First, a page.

Dear Bank of America: Stick to Banking

A few weeks ago Bank of America (BoA) notified me that they were going to start and/or raise fees for overseas purchases. I wasn’t particularly thrilled by this because I like to buy things from Canada and China. But what really upset me was the following advertisement on the BoA homepage a few weeks later:


So not only are my fees being raised, but they’re being used for social engineering by giving money to the Ad Council for their Love has No Limits campaign. To be clear, I have no problem with anybody loving anybody else. I’m miffed by BoA and other corporations expending resources on social engineering, and for many reasons.

First and foremost, I want the fees paid by me and my fellow BoA customers to go towards the provision of banking services. Call me crazy, but I really don't want $100,000 or $200,000 of company assets spent on a Chief Diversity and Inclusion officer’s salary, and hundreds of thousands more (or millions?) spent on related programs. I’d rather BoA eliminate such expenditures and lower the cost of banking for customers, or increase dividend payouts, or anything within the realm of banking.  

What can you really expect to effect from such a campaign? It doesn't need to change the minds of people that are accepting of diversity, and it won't do anything to change the minds of those unaccepting of it. The average Joe on the street couldn’t care less what BoA has to say about diversity. People care about their friends, their family, their community, and the people they work with. It's those people that will change hearts and minds, not corporate America, the government, or the Ad Council.

The goals of corporate campaigns like this are vague to the point of being illogical. BoA wants to "promote the acceptance of all people." But this is a logical contradiction because "all people" must include those who oppose diversity (e.g. those opposed to homosexuality, or free speech, or the intermarrying of races, or “usury” banking!). Does BoA really want to embrace the values of those people?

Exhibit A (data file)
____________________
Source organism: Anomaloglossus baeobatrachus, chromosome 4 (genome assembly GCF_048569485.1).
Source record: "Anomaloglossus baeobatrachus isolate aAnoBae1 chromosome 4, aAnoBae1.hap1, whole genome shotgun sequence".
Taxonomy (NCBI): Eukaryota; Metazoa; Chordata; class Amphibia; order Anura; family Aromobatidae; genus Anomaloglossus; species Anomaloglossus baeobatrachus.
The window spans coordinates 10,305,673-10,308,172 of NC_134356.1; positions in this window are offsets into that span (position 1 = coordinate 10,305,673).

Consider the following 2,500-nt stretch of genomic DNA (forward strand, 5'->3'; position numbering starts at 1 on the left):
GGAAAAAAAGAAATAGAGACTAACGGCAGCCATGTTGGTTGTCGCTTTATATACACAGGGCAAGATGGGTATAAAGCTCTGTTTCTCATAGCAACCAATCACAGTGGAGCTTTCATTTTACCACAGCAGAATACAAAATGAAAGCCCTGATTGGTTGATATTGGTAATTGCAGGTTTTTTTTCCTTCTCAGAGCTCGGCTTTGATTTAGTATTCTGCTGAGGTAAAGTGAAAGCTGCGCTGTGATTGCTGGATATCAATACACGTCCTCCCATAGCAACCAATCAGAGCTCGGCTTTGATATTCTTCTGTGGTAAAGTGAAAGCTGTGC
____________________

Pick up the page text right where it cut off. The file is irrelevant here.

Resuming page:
In other ways, "diversity" is an aimless goal—a solution looking for a problem. What exactly is the problem that BoA is trying to solve? Are its employees and customers not inclusive enough? How does it know? What metrics are they using? And how will it know when the problem is solved so that it can stop spending bank resources on this non-banking issue?

All this PC stuff is just tiresome. I, myself, work in corporate America. I get vague and pointless e-mails about diversity and inclusion regularly, and I'm not alone. Millions of other Americans who work for mid-to-large sized companies are likewise barraged. We get enough of it at work. We don’t need our banks to pile it on.

The truth is, we don’t need any companies engaging in this. These diversity programs are not the result of market pressures or spontaneous concern by corporations or their customers. They programs exist to preempt or placate the pressures and bullying of interest groups, politicians, academia, and others with power, beit political, social, or legal. Granted, some individuals within these programs are genuinely trying to do good with the power they’ve been given, but these programs because exist because of bullying, and if BoA really wanted to impress me, they’d resist political correctness, not cater to it.

I’ve already conveyed all this directly to Bank of America (with no response) but I’ll say it again here, openly: Bank of America, please get out of the social engineering business and focus on banking.

ArticleMichael Clarkfront